Not Your Father’s Auto Industry

If you’re tempted to believe the proliferating rhetoric about America’s withering automobile industry, please listen to Dan Griswold’s Cato podcast today or read the paper he and I wrote on the subject before deciding to drink the Kool-Aid.

The declining fortunes of American icons Ford and GM have inspired numerous commentaries about the demise of the U.S. automobile industry. But the top 10 selling cars and top 10 selling light trucks in the United States are all made in America. U.S. output of motor vehicles and parts was also 68 percent higher in 2005 than in 1993, which compares favorably with overall manufacturing output growth of 56 percent over the same period.

How can that be, you might ask, when Ford and GM lost a combined $16.7 billion in 2005 and together plan to eliminate more than 60,000 jobs in the next few years?

Well, this isn’t your father’s automobile industry.

The days when the “Big Three” and the U.S. auto industry were synonymous, and when seeing a foreign car on the street prompted rubbernecking are long gone. Today Honda, Toyota, and Nissan (and other Japanese, German, and Korean companies) are all important and growing players in the U.S. auto industry.

Since the early 1980s, Japanese—followed by German and Korean—automakers have been building production facilities in America. These companies, which employ American workers, pay local and federal taxes, and buy most of their parts and materials from other U.S. suppliers, are every bit as much a part of the domestic auto industry as the Big Three (or “Big Two and a Half,” now that Chrysler is just a division of Daimler-Chrysler). While the Big 2.5 still dominate U.S. production, the foreign-owned share continues to rise, approaching one-third of total domestic production today.

That’s great news for U.S. consumers, whose choices are no longer constrained by the high-priced, low-quality offerings of what was once a domestic oligopoly. Since 1993, the general price level in the United States has risen 38.2 percent, but the price level of a new vehicle has increased by only 4.1 percent.

Certainly, the shifting industry landscape has produced winners and losers within the United States. Most of the foreign nameplate plants have been built in the American South, or otherwise outside of the rust belt states (with a few notable exceptions). But none of these plants, save one (a joint venture involving GM), employ unionized workers, and their market shares have been increasing. Of course, there’s much more to this changing picture than the fact that one group is unionized and the other isn’t, but it is an interesting fact, no?

The state of Michigan has by far been the biggest loser in this transformation. The state has seen a large decline in jobs (and tax revenues), and the auto industry promises to be the marquis issue in this fall’s governor’s race. The Republican nominee, Dick DeVos, recently lambasted the Bush administration for not doing more to arrest the decline of Michigan’s auto producers. Unfortunately, that’s par for the course for Republicans of late, who increasingly seem to have never met a bailout they didn’t like.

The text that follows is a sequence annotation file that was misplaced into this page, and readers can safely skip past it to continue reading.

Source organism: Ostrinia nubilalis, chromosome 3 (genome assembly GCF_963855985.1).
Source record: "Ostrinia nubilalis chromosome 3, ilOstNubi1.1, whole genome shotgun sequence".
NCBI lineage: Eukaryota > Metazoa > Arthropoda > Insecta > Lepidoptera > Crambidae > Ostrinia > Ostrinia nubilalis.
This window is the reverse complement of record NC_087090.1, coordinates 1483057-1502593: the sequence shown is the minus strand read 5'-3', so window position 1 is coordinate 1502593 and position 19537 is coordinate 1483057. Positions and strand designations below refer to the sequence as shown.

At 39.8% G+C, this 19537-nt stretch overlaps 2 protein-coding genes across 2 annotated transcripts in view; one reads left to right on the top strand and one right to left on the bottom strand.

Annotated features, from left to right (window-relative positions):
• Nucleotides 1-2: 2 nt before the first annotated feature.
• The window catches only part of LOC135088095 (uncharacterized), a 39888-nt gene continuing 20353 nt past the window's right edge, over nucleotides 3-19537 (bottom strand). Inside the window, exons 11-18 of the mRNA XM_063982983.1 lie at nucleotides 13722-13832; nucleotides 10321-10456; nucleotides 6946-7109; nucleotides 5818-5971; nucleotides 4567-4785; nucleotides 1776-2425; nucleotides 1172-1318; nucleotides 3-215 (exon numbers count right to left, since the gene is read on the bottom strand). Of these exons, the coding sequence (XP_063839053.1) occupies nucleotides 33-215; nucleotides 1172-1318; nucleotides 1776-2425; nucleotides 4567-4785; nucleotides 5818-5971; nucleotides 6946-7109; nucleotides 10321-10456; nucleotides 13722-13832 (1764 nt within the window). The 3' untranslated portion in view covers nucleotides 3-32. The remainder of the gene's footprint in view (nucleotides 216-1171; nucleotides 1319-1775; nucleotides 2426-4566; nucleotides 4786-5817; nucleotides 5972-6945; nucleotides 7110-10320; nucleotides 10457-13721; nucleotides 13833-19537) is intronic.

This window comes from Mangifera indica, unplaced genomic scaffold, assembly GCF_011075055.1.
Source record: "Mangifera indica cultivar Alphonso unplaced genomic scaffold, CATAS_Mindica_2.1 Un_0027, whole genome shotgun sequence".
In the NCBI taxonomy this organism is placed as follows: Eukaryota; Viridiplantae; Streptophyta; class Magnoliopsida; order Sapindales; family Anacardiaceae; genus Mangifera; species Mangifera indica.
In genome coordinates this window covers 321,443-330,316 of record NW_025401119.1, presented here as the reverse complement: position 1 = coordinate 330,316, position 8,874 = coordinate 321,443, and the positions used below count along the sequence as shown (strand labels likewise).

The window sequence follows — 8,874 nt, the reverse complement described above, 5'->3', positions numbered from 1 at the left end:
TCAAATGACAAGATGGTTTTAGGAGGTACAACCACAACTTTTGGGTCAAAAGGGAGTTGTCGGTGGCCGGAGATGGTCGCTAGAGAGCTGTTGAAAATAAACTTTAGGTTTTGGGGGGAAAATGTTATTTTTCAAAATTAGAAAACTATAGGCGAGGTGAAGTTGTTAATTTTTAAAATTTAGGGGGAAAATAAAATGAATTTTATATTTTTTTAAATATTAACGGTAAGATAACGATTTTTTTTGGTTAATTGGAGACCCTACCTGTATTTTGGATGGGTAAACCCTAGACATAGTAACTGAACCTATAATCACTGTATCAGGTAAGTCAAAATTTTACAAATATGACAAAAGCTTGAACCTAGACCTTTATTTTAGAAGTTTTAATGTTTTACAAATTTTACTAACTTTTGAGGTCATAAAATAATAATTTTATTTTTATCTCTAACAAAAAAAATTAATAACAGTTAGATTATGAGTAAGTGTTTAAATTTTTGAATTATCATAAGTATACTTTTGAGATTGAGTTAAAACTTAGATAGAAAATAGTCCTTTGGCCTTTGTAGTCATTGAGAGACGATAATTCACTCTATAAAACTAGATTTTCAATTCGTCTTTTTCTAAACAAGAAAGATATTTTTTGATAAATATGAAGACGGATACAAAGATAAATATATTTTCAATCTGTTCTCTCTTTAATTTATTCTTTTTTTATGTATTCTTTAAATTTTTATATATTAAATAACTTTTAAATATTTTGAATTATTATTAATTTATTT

The government has no business interfering in the marketplace—particularly one that is working so well for the vast majority of Americans. But if there is any action the Bush administration can and should take—which would incidentally help U.S. auto producers—it would be to revoke some or all of the 160 antidumping measures in place against 21 different types of steel products from 32 different countries. U.S. government intervention on behalf of the domestic steel industry has created a dangerously concentrated market, and without adequate steel imports, steel producers can and have run roughshod over their customers, including the auto producers.

Ultimately, the decisions that brought successful foreign nameplate auto producers to invest in U.S. facilities, as opposed to exporting from production platforms abroad, are based on a variety of factors that are subject to change. Market considerations like transportation costs, labor and materials costs, access to transportation, and access to materials all ultimately contribute to such investment decisions. When access to raw materials is hampered, and thus more costly (as it is with steel in the United States), the benefits of the other considerations are mitigated.

Today, U.S. prices for corrosion-resistant steel (the primary component used in auto bodies) are $100 per ton higher in the United States than in Europe, and $200 per ton higher than in China. At some point, the price differentials will render production of autos abroad for export to the United States more cost-efficient than investment in the United States. If Honda, Toyota, Nissan (and for that matter, Ford and GM) reach that conclusion, then we’ll be witnessing a genuine crisis in the U.S. automobile industry.